‘You are right, Patrick. I would not resent her. And you are right – that is the source of my anger.’

And while there are numerous reasons that couples grow apart, here are some of the common killers of love:

Criticism

I recall when I was in my early twenties, my then girlfriend lost her temper as she said to me, “I always feel like an idiot around you.” I didn’t fully understand at the time what I was doing but now I see that as result of my criticism of her, she felt inferior. When either person constantly finds fault or judges unfavorably, then the other person will feel that he or she is stupid, weak, inferior or simply not good enough. In each situation, stop first and ask yourself: “Do I need to say anything here and if so, how can I say it without insinuating that the other person is a fool?”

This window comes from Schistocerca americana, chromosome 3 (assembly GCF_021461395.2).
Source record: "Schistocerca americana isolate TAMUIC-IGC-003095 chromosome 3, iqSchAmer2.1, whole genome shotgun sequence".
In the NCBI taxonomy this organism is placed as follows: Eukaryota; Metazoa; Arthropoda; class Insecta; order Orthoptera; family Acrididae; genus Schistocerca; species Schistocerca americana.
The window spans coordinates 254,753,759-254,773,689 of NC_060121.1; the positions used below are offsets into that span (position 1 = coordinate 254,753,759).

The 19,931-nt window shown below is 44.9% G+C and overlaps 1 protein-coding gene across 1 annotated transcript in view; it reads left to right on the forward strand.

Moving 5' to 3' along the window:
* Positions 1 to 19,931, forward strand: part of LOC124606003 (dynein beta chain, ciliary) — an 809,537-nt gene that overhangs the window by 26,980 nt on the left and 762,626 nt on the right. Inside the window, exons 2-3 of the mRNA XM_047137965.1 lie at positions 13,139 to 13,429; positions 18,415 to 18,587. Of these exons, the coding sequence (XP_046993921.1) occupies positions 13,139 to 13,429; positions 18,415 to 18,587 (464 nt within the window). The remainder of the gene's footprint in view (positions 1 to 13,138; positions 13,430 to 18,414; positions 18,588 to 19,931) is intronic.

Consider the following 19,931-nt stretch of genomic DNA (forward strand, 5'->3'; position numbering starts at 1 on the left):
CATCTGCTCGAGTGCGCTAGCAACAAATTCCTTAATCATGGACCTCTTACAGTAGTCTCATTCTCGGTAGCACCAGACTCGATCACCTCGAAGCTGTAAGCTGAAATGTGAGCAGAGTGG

Blame

Blame is a brother of criticism. Blame is the weak way of explaining things: “It’s his fault.” Blame is associated with punishment and condemnation but never with finding a solution. Sometimes, we blame our partner for something that went wrong or something they did or failed to do and, in turn, we become quiet, distant or antagonistic – all with the intention of hurting the other person. The solution is to stop and ask yourself: “What is my real intention? Do I want to punish him or find a solution?” If you feel like you want to pay back the other person, then work on healing that anger & blame and instead, seek to forgive and bring understanding and compassion to the situation. And yes, you may need to speak with your partner about your deeper feelings.

Resentment

Criticism, judgment, condemnation and blame lead to resentment. However, resentment is also the bitterness and indignation that one feels when he or she has been wronged or hurt. Resentment becomes the wall that prevents love and trust from being shared and experienced. The solution is similar to my advice above pertaining to forgiveness while also taking measurable steps to rebuilding trust or earning it once again.

Neglect